Why You Should Treat Your Employees Like Children

How can U.S. businesses become more innovative? Encouraging your employees to be more creative is a great starting point. Encyclopedia
November 17, 2010

How can U.S. businesses become more innovative? Encouraging your employees to be more creative is a great starting point. Encyclopedia Britannica Blog recently talked to creativity expert Kyung Hee Kim, an associate professor of educational psychology at the College of William & Mary in Williamsburg, Virginia.


Kim analyzed the results of a creativity measure called the Torrance test for on nearly 300,000 American adults and children and found that Americans’ creativity has declined drastically in recent decades. But she also has some ideas for how parents can encourage their children to be more creative. Seeing how easily these ideas can apply to employees, I translated Kim’s advice into the following 11 tips for helping your employees become more creative.

  Preserve Curiosity. 
“Children’s curiosity should be satisfied and encouraged,” says Kim. Do you have an employee who asks tons of questions? Don’t get irritated—encourage him or her to keep asking. In fact, all employees should be encouraged to ask questions about every process and idea in your business—and to find new answers.

2.  Focus on Ideas. 
In business as in school, we often focus on getting things “right” rather than being imaginative. Learn to value employees’ efforts to be creative even when they fail. A person’s something “wrong” might open your eyes to a different, and better, way of doing it.

3.  Raise Nonconformists. 
“Creative individuals do not like to follow the rules,” Kim says. This is a tough one, because no business can thrive without rules. I think the key to working with nonconformists is knowing which rules are too important to break—and which can be bent in the interests of innovation.

4.  Be Playful. 
Just as children shouldn’t be forced to act like mini-grownups, don’t force your employees to be deadly serious in all occasions. Meetings don’t have to be droning, PowerPoint laden affairs. Find ways to make them fun by encouraging spontaneity, openness and approaches to problems that may seem silly.

5.  Be Ready for Drama. 
Kim notes that many parents and teachers punish creative children because their behavior makes them harder to manage. It’s a tradeoff: Creative people aren’t always easy to live (or work) with, so if you want the fruits of innovation, you may need to be ready to deal with a few “drama queens.”

6.  Foster Independence. 
Kim says parents should let their children have independent activities, like sleepovers or camps. In the same way, you can encourage innovation by letting your employees handle tasks alone without hovering over them. (This can be easier said than done for many delegation-challenged entrepreneurs, but the results are worth it.)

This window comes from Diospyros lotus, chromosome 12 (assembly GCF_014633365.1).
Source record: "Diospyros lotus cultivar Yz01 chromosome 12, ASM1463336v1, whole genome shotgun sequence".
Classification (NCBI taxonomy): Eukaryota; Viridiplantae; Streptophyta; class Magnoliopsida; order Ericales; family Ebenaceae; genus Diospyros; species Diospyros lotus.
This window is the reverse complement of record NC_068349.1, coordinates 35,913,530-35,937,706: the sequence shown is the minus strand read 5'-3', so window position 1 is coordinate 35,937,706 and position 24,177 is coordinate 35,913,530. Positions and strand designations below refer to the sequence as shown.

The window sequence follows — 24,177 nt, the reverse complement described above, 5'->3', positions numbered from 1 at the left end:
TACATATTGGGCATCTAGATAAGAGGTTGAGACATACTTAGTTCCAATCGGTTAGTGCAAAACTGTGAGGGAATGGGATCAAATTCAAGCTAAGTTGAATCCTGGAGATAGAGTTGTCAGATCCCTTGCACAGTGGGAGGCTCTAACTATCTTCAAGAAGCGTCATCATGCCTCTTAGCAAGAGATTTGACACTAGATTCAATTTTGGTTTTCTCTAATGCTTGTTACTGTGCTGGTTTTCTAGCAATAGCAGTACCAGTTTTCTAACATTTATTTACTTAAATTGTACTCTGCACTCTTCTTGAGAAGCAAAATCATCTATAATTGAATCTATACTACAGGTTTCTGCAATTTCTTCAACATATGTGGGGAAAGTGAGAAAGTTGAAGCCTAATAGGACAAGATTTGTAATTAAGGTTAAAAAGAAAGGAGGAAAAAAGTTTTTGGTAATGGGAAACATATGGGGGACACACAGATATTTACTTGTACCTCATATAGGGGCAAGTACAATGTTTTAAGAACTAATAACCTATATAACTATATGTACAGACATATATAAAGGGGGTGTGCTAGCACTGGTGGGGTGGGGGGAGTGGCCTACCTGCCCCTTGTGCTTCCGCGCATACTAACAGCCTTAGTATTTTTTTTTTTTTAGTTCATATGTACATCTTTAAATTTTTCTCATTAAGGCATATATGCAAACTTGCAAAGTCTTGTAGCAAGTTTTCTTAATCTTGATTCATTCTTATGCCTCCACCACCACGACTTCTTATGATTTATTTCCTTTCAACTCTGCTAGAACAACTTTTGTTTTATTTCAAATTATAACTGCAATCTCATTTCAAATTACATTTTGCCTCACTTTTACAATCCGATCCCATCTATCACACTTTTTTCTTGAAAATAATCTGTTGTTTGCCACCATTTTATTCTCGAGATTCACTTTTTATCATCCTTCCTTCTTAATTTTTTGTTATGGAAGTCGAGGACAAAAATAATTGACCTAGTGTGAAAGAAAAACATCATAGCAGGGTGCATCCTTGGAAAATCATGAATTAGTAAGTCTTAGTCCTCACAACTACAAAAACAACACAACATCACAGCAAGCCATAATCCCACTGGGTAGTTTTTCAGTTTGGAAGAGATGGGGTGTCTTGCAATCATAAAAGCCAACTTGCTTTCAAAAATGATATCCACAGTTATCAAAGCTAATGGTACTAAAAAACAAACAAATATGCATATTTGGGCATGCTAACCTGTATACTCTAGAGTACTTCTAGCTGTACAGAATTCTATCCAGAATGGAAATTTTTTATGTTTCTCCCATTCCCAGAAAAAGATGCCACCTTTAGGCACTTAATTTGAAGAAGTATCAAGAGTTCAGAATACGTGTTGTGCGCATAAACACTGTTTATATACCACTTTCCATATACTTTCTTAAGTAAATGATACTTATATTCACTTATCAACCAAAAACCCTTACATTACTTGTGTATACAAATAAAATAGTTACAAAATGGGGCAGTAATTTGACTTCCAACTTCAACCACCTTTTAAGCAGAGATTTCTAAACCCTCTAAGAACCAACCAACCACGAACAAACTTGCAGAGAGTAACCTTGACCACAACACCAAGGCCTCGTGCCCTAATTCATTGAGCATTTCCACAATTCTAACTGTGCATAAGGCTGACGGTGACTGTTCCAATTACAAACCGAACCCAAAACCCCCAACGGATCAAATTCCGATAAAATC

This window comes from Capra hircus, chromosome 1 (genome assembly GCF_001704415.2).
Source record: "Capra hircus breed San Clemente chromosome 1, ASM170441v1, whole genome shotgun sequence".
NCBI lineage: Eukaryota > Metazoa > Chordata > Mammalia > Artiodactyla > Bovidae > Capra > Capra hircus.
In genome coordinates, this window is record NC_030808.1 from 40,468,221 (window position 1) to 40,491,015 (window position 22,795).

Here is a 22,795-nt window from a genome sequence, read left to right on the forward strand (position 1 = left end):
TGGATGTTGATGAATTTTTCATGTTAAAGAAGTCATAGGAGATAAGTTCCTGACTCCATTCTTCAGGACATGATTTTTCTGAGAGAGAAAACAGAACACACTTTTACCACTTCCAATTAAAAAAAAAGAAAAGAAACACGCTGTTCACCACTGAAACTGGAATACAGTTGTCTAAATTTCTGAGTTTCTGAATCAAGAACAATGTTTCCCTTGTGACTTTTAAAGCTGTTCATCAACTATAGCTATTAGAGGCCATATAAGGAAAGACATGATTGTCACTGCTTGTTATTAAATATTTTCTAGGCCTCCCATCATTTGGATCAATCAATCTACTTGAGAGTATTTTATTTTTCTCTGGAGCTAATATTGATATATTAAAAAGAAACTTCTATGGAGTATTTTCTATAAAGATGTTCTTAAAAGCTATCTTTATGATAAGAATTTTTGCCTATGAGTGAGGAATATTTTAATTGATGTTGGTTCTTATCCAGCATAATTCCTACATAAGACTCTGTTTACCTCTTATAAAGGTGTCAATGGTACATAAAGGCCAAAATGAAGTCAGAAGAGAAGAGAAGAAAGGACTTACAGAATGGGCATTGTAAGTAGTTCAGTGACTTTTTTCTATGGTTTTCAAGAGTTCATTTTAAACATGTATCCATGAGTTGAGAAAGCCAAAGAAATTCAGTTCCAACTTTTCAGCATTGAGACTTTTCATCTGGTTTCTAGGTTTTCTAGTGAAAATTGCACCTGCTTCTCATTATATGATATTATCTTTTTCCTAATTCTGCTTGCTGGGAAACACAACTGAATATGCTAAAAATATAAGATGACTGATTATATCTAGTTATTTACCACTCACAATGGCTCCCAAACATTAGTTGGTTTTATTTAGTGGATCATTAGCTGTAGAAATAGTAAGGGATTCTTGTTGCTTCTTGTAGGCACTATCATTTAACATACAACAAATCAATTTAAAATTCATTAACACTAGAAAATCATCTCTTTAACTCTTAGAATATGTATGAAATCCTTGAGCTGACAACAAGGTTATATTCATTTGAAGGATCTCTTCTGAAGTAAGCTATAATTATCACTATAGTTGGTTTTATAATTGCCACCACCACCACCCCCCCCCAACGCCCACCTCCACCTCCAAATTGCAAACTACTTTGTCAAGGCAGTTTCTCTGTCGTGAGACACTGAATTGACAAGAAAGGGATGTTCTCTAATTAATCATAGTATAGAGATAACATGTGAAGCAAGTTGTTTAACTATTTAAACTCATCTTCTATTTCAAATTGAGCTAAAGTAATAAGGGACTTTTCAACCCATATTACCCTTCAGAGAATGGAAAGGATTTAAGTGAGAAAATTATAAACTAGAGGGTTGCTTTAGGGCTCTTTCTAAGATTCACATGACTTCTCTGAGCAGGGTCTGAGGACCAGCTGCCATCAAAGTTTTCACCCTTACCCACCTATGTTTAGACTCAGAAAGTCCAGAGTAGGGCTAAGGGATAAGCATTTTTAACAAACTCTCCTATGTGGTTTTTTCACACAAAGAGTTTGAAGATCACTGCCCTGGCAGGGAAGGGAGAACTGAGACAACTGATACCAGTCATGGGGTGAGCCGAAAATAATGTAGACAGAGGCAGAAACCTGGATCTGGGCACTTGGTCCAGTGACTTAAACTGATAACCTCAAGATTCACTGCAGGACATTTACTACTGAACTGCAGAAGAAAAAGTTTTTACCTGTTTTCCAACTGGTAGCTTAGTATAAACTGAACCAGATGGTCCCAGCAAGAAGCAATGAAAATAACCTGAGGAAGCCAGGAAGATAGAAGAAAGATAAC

7.  Travel. 
Kim says parents should expose children to different experiences, places, cultures, food, languages and people. To encourage innovation on the part of employees, expose them to different departments in your business. For example: take them along to client meetings or to tour a client’s facility or encourage them to attend conferences and industry events so they meet others outside the little world of your business.

8.  Give Time Alone. 
Most creative people need privacy or time alone to let their ideas germinate, Kim notes. In today’s socially networked, wide-open office environment, time alone can be hard to come by—but it’s crucial for innovation. Create spaces where employees can sit and think undisturbed, allow them time for breaks outside, and don’t fill every moment of the day with meetings.

9.  Be Less Clean and Organized. 
Extremely organized and clean home environments can hinder children’s creativity, according to Kim. In the same way, focusing too much on what an employee’s workspace looks like or how neatly his or her work is completed distracts from innovation.

10. Find a Friend. 
Creative children tend to have imaginary friends and friends outside their peer group. While you probably don’t want your employees talking to imaginary friends, encouraging friendships among different departments, age groups or levels of authority is a great way to expose people in your business to new ideas and enhance their innovativeness.

11. Find a Mentor. 
Many studies of children have found that a mentor is key to creative achievement. Look for mentors for your team—whether it’s someone within the company, or someone outside it who can provide a different perspective. Mentoring can even take the form of reading books about innovative business practices.